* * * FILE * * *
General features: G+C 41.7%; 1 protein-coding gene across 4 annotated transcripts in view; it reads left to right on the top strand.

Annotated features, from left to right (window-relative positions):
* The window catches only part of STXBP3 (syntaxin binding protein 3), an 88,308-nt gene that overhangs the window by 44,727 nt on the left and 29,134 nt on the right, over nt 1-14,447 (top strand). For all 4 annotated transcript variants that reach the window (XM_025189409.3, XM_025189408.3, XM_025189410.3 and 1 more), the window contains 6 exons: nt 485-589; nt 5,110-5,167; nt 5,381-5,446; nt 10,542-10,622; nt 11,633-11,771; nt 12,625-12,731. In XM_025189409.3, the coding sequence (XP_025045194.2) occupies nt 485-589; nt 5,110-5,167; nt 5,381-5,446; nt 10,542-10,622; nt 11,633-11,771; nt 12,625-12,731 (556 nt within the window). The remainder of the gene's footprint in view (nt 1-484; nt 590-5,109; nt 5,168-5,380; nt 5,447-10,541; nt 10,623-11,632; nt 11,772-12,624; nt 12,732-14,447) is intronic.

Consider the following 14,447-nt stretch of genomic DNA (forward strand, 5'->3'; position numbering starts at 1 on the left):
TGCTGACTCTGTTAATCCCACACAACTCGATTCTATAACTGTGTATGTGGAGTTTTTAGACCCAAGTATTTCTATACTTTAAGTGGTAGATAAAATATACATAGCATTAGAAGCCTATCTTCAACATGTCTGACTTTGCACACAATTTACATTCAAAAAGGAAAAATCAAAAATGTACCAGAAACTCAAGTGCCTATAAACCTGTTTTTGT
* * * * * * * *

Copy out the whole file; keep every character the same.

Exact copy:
General features: G+C 41.7%; 1 protein-coding gene across 4 annotated transcripts in view; it reads left to right on the top strand.

Annotated features, from left to right (window-relative positions):
* The window catches only part of STXBP3 (syntaxin binding protein 3), an 88,308-nt gene that overhangs the window by 44,727 nt on the left and 29,134 nt on the right, over nt 1-14,447 (top strand). For all 4 annotated transcript variants that reach the window (XM_025189409.3, XM_025189408.3, XM_025189410.3 and 1 more), the window contains 6 exons: nt 485-589; nt 5,110-5,167; nt 5,381-5,446; nt 10,542-10,622; nt 11,633-11,771; nt 12,625-12,731. In XM_025189409.3, the coding sequence (XP_025045194.2) occupies nt 485-589; nt 5,110-5,167; nt 5,381-5,446; nt 10,542-10,622; nt 11,633-11,771; nt 12,625-12,731 (556 nt within the window). The remainder of the gene's footprint in view (nt 1-484; nt 590-5,109; nt 5,168-5,380; nt 5,447-10,541; nt 10,623-11,632; nt 11,772-12,624; nt 12,732-14,447) is intronic.

Consider the following 14,447-nt stretch of genomic DNA (forward strand, 5'->3'; position numbering starts at 1 on the left):
TGCTGACTCTGTTAATCCCACACAACTCGATTCTATAACTGTGTATGTGGAGTTTTTAGACCCAAGTATTTCTATACTTTAAGTGGTAGATAAAATATACATAGCATTAGAAGCCTATCTTCAACATGTCTGACTTTGCACACAATTTACATTCAAAAAGGAAAAATCAAAAATGTACCAGAAACTCAAGTGCCTATAAACCTGTTTTTGT